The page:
Ph.D. Clinical Psychology
Overview & Training Model
Clinical Science Model of Training
Our program follows a clinical science model of training. Central to our definition of clinical science is the belief that clinical research and application are reciprocally related: The best clinical skills are grounded in empirical and theoretical knowledge and clinical application continuously informs the evolution of clinical theory and research. Regardless of the setting in which they work, we expect our graduates to have productive careers in which science and practice are well integrated.
As such, we expect our graduates to:
- Contribute to the body of knowledge in psychological science
- Develop and test new, science-based assessment and intervention procedures
- Disseminate their work through professional publications and presentations
- Participate in the psychological community through memberships and leadership roles in professional organizations and contributions to mental health policy decisions
- Competently apply science-based assessments and interventions
- Keep abreast of current scientific literature in a way that informs their clinical practice
- Train future generations of students, therapists, and community-based administrators
Program Goals & Objectives
In sum, our general training mission is for students to become competent clinical scientists, who engage in significant ongoing generation of new knowledge and/or significant widespread dissemination of clinical science. The program thus prepares students to conduct research relevant to the assessment, prevention, treatment, and understanding of health and mental health disorders; but also to use scientific methods and evidence in designing, developing, selecting, evaluating, implementing, delivering, supervising, and disseminating empirically-based assessments, interventions, and prevention programs.
These goals translate to measurable objectives, where we expect the majority of our graduates to:
- Hold academic research and/or teaching positions
- Disseminate their work through journals, books, conference presentations and other professional outlets–or, if working at primarily teaching-oriented colleges, to emphasize up-to-date scientific knowledge in their instructional materials and play an active role developing curricula materials consistent with a clinical science model
- We expect graduates working in clinical settings to regularly apply and train others to apply empirically-supported treatments, develop and test new assessment and intervention methods, provide supervision or workshop training in science-based clinical knowledge, and/or engage in program evaluation.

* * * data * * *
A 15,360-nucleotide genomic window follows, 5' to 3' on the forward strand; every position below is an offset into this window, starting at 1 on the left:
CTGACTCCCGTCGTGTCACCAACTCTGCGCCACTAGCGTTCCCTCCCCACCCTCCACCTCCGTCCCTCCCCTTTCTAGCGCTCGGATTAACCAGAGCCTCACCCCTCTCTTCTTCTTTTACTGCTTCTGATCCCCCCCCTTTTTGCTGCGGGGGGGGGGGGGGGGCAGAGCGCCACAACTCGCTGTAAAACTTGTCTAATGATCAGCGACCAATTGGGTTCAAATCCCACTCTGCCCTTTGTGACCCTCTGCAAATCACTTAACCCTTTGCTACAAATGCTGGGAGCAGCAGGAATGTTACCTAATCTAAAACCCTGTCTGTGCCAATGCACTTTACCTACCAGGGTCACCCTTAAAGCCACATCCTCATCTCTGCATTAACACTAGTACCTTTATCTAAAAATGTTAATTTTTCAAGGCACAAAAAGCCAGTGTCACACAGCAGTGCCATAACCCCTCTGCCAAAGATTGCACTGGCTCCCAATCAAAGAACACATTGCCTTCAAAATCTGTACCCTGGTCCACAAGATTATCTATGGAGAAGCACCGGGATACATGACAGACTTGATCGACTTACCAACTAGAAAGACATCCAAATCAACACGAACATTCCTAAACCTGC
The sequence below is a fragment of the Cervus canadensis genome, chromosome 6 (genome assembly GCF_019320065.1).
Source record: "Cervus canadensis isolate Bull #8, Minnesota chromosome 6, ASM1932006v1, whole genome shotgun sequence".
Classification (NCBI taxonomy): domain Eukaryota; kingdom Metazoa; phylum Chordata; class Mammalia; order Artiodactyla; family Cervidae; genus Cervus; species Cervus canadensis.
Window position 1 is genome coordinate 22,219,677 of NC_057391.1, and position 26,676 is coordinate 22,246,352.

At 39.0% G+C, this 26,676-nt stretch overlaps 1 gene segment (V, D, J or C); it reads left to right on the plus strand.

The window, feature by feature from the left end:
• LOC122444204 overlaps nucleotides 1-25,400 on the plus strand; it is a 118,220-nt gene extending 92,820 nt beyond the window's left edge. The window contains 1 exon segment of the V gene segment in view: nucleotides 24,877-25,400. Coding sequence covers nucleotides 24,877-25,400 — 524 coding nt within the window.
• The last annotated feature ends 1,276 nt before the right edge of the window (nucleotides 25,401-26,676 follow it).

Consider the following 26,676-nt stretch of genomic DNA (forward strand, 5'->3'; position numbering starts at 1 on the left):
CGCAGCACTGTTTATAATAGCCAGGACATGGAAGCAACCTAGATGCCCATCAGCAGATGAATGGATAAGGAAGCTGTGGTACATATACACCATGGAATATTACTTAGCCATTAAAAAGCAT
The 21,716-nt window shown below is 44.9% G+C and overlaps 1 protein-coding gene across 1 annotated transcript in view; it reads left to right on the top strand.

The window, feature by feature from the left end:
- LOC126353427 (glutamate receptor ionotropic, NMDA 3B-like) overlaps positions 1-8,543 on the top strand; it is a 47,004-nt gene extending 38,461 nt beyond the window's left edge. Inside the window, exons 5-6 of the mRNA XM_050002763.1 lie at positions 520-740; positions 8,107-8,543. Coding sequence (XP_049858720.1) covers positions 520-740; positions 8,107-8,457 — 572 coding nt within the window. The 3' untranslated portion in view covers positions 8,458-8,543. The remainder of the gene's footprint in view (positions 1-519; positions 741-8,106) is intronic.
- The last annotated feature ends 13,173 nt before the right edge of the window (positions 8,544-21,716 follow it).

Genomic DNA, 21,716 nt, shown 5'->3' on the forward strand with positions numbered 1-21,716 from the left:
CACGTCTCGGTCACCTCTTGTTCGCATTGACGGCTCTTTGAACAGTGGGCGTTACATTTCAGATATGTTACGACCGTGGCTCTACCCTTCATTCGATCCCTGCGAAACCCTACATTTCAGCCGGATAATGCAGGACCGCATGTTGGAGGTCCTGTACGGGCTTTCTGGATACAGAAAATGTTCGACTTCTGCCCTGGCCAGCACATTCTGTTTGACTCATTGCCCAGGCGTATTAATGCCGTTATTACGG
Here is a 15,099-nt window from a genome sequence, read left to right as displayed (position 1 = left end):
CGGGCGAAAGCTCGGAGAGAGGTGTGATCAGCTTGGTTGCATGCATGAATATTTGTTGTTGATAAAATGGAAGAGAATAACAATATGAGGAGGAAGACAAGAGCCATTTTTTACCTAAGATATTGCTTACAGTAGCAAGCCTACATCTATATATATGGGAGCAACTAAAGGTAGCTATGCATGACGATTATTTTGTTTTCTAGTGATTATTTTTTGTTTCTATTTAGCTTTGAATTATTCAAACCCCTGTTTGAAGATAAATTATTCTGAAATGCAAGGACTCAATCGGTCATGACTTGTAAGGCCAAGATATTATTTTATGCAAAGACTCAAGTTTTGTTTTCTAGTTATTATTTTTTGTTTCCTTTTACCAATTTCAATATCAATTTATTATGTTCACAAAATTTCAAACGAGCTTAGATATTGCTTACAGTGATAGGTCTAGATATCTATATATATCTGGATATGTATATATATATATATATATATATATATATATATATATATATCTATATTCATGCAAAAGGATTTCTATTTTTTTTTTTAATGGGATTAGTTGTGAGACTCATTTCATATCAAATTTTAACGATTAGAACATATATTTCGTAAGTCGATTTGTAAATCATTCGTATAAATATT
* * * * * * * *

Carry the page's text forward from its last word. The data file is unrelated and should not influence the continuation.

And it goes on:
Our faculty views students as junior colleagues and collaborators and strives to treat them with dignity, courtesy, and respect.
The University of Arizona Clinical Program offers opportunities for professional development and the integration of science with practice. Throughout the curriculum, we emphasize the empirical basis of intervention and assessment methods and encourage students to practice critical thinking in processing all materials. In addition to formal courses in statistics and research methodology, we see training in research as an ongoing activity at the core of the graduate student's life and try to make sure that the students have time to engage in hands-on research. Two mechanisms help us to achieve this goal. First, we have designed a flexible curriculum (See Domain Specific Knowledge section below) that trains students in the basics, yet does not structure all their time. Second, we encourage students to get involved in individual faculty research laboratories as early as possible.
Our curriculum is sequential, cumulative, graded in complexity, and designed to prepare students for a future conducting clinical science, disseminating knowledge in a generalizable way, and the application of clinical science through interventions and assessments with individual clients or patients. The curriculum includes various requirements that satisfy departmental and clinical area requirements necessary for obtaining a PhD in Clinical Psychology as well as requirements set by the APA’s Commission on Accreditation (CoA) and Council of University Directors of Clinical Psychology (CUDCP). Specific program requirements are outlined in the Department's Graduate Program Handbook.
In addition to the departmental required coursework for a major area of study, as outlined in the Graduate Program Handbook, additional coursework is required for Clinical Psychology graduate students to learn to work effectively as a health service psychologist; obtain domain specific foundational knowledge (e.g., breadth in affective, biological, cognitive, developmental, and social psychology); and obtain advanced integrative knowledge (e.g., depth across affective, biological, cognitive, developmental, and/or social psychology). Required coursework includes the following: